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Beefs and Beliefs

You Are the Source

Consumers want to hear what you do and they want to hear it from you.

South Dakota rancher Troy Hadrick said something really profound today.

“People are using social media because they want to go to the source. If they want to know about their food they want to hear about it from farmers and ranchers. They’re tired of the clutter and the noise, the paid celebrities representing the faceless opinions of others.”

Hadrick was one of the speakers at Alltech’s 27th International Symposium in Lexington, Kentucky. He was describing the experiences and lessons learned from the past six or seven years during which he and wife Stacy have become outspoken advocates for agriculture – in fact the pair have a website and organization by that very name at the same time they continue operating their ranch.

Hadrick is known by some people for his home-produced video pouring out a bottle of Yellowtail wine in his corral and voicing his contempt for the Australian company which had given $100,000 to the Humane Society of the United States.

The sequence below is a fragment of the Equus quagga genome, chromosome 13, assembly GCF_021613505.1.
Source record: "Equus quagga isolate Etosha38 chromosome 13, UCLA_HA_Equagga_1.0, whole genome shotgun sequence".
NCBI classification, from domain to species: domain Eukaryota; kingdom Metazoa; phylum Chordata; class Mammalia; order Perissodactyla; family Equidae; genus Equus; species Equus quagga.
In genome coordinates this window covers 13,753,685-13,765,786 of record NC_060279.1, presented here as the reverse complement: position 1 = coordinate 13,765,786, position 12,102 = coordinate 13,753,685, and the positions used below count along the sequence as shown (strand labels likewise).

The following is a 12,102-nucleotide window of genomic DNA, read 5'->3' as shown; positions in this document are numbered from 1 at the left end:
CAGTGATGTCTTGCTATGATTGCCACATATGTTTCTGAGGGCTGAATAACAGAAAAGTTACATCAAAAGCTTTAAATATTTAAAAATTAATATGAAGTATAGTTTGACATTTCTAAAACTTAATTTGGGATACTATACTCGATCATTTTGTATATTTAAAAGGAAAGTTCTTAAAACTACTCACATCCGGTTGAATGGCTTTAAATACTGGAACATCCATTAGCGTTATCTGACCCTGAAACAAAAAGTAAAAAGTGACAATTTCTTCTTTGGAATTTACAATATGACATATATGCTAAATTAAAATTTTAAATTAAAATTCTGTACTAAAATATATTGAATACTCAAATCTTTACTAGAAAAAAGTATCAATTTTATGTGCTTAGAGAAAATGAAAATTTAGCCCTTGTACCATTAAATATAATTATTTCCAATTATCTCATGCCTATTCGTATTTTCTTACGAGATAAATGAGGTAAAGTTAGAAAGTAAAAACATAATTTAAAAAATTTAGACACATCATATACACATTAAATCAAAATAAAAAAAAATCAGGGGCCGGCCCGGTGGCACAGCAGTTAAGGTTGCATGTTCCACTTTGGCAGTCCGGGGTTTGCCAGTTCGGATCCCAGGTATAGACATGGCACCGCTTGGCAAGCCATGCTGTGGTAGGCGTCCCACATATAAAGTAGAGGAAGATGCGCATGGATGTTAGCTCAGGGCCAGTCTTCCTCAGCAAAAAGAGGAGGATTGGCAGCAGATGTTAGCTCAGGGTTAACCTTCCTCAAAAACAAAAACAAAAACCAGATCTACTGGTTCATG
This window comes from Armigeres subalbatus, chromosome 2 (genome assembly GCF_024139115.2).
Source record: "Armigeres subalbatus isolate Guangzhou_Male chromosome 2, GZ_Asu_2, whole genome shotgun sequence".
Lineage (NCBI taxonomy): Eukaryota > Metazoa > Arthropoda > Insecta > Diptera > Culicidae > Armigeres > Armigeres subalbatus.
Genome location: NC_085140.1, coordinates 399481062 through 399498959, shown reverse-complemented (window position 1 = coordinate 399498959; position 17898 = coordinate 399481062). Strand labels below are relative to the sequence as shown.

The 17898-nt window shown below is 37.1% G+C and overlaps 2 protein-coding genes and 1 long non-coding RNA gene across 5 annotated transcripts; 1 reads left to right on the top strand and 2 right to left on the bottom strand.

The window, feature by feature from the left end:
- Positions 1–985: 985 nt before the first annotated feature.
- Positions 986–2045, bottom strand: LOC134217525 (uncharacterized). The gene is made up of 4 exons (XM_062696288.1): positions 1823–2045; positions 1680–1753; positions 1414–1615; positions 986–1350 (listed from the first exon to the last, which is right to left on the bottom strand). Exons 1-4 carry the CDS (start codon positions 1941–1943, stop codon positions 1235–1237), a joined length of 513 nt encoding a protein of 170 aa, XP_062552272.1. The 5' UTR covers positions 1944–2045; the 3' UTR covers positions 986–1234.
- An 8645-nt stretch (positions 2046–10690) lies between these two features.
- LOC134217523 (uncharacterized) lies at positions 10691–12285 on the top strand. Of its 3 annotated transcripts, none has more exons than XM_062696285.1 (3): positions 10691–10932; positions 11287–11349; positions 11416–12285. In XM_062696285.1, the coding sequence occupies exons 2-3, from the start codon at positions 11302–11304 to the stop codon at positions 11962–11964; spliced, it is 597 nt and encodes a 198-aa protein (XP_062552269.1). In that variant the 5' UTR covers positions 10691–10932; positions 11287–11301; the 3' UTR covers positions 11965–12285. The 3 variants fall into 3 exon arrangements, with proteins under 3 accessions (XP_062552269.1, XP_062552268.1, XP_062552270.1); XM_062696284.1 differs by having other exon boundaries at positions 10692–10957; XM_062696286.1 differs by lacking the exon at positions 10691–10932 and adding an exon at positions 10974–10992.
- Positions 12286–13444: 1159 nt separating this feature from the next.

Hadrick said he and his wife decided they needed to do something not terribly long after New York writer Michael Pollan wrote the article “Power Steer” in 2002. The steer he followed from birth to slaughter was born on the Hadricks’ ranch. Soon Pollan struck again with his book, “Omnivore’s Dilemma.”

“We decided the real omnivore’s dilemma is getting out the real story,” Hadrick said.

The Hadricks cut their social media teeth on a blog, he says, then on Facebook and later on Twitter.

Hadrick speaks fairly often these days to agricultural producers, encouraging them to speak out. The technology of internet and video cameras allow us to speak right from our homes and without a great deal of time, he said

“Conversations about agriculture are happening every day on the Internet whether you are involved or not,” he said. “I want to be involved because nobody else is going to tell my story accurately.”

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